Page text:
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I’ll Never Forgive Y’all For Sleeping On Tinashe’s Nightride

When Tinashe’s in control, she’s otherworldly.

In Elite Daily’s I’ll Never Forgive Y’all, editors explain why underrated albums of the last decade deserved better. Here, Adrianne Reece reacquaints herself with Tinashe’s roster of mixtapes — most notably, a brilliant release that was overshadowed by her disorienting relationship with her former label: 2016’s Nightride.

Tinashe knows how to turn her music videos into an independent horror film. She’s the mesmerizing siren viewers root for, even if her catalog of characters — a white-eyed vampire, a enigma who lures her love interest to his death, a bloody butcher, and a red-lipped dominant with a penchant for murder and tied-up stuffed bearsare a bit ruthless. (And when not in her villain arc, she’s going viral for being a drone-fighting mechanic on “Nasty.”) Tinashe’s eeriest role came in 2016’s Nightride; however, she didn’t transform into a fictional anti-hero in that visual. Instead, she was the exhausted “final girl” trying to defeat her scariest monster: her then-label, RCA Records.

“I’m so sick of appeasing people,” Tinashe began the six-minute Nightride video, her eyes void of emotion. The camera’s tightly focused on her face, almost as if to force viewers to digest the hidden message in her monologue. Her words unfurl into a lesson about embracing a “f*cked up situation,” before cutting to a clip of her younger self belting: “Get me out of here!” She’s then forced into a plastic body bag, and after desperately clawing to freedom, several unknown hands suddenly grasp her face. With unnerving precision, those hands begin to tilt and pose her features to their liking. And with a weary sigh, Tinashe follows their every instruction.

It’s a claustrophobic tango of creative control, one that feels similar to the singer’s past relationship with RCA. Tinashe signed with the label in 2012, released her atmospheric debut album — 2014’s Aquarius — and began working on her second project, Joyride, shortly after. She had originally aimed to release it in 2015, but the label delayed its arrival for two more years. In that hiatus, Tinashe lifted the veil on the inner workings of Joyride’s rollout, alluding that RCA was watering down her vision for the album.

“I definitely have a slightly sour taste in my mouth about that whole process,” she told The Face in December 2019. ​“When [Joyride] came out, I was over it. I felt it poisoned that entire project.” To hold fans over, Tinashe released Nightridea project she also revealed to the publication that RCA “didn’t support.”

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Though a mixtape, this 15-track sound bath could’ve easily been hailed as an album. She tuned into herself — seemingly the only person who would nurture and explore her creativity with care — and produced a project that felt natural to her. On Nightride, she isn’t the manufactured pop artist she claimed RCA wanted her to be. Instead, she’s pre-label Tinashe: a star who melted oddly satisfying beats and sultry one-liners in the comfort of her home studio. (I’m still in awe that she created her dreamiest hit, “Ecstasy,” in her bedroom.)

As someone who first discovered Tinashe through her 2013 mixtape Black Water — specifically, the mesmeric sighs of “Midnight Sun” — on SoundCloud, hearing Nightride felt like reuniting with an old friend. On her three pre-RCA mixtapes, Tinashe embraced the soft but darker riffs of alt-R&B, her voice teetering between breathless gasps and warm runs that never overshadowed the production. She continued that tradition on her debut album; however, it lingers with a more memorable allure on Nightride.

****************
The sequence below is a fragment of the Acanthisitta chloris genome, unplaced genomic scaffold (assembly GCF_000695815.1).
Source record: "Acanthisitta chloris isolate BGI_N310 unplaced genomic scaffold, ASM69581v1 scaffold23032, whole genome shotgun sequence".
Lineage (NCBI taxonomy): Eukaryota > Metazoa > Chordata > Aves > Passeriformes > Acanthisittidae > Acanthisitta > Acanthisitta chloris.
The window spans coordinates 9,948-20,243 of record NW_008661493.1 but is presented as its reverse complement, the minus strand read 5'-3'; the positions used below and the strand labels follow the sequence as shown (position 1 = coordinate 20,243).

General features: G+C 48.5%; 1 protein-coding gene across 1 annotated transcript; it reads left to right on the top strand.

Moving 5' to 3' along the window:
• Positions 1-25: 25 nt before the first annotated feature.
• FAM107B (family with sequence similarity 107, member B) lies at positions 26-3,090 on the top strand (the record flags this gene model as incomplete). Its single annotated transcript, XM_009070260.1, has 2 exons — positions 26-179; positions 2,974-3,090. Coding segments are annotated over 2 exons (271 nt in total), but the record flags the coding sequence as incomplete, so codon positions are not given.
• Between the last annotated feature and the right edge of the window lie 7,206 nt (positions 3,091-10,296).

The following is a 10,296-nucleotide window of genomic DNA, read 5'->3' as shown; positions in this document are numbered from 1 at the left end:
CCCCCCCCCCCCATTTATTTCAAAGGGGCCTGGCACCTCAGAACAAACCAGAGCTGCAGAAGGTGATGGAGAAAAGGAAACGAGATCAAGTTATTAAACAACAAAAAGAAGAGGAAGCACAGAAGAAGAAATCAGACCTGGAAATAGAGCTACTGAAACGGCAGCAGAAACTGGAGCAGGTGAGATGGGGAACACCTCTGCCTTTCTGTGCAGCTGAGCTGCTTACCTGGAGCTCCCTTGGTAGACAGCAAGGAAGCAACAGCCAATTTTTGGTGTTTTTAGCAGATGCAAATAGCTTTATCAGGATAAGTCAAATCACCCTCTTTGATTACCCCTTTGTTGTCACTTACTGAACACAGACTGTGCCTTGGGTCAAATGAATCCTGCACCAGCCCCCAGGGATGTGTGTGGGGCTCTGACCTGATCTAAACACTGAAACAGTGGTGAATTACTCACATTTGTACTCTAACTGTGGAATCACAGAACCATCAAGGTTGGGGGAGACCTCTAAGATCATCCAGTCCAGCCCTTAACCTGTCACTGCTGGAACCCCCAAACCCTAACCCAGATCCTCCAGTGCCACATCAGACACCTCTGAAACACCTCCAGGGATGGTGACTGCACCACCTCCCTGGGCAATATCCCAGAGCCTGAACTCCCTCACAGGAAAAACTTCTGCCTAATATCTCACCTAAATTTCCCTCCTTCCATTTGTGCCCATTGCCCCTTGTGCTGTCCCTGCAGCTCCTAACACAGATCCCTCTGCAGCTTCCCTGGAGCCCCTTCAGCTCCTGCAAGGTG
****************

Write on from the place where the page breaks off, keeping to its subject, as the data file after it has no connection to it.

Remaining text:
The record was received well with critics; however, it came and went without much recognition. (Even Billboard noted this release was overlooked, and I agree.) On the opener “Lucid Dreaming,” Tinashe reflects on her career, weaving anxious memories of traveling and perfecting her craft into the background’s wooden chimes. The twinkling percussion disappears on “C’est La Vie” and “Sunburn,” the latter creeping in like a comforting ghostly shadow.

In the second half of Nightride, Tinashe briefly retires her slow groove for a slight uptempo. There’s the trap-infused “Sacrifices” (where she ominously reminds listeners that she “will not be ignored”), the winking “Company,” and psychedelic grittiness of “Party Favors.” Fast forward to now, and she has more than enough special treats to pass around at the function.

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Though a dimly-lit project, it illuminates during “Soul Glitch.” Led with wintry synths and Tinashe’s distorted melodies, she confronts someone who continuously brings the darkness out of her. It’s starting to weigh her down, hence the drowsy rasp in her normally warm vocal tone. While the most stunning track on the tape, “Soul Glitch” felt like the last time she grappled with this much exhaustion as an artist. Nearly three years after Nightride’s release, Tinashe announced her split from RCA in February 2019.

This divorce opened a fruitful door for her; according to W Magazine, she also parted ways with her entire team — officially cementing herself as an independent artist. Since then, she’s self-released three impressive albums and curtly demolished her once greatest threat with one sentence: “We just didn’t need them.”

To me, Nightride always served as a glimpse of how Tinashe’s career would’ve flourished if she had more creative control under a label. It was a glorious sight then, and even more of a blissful revisit now that she’s receiving newfound attention.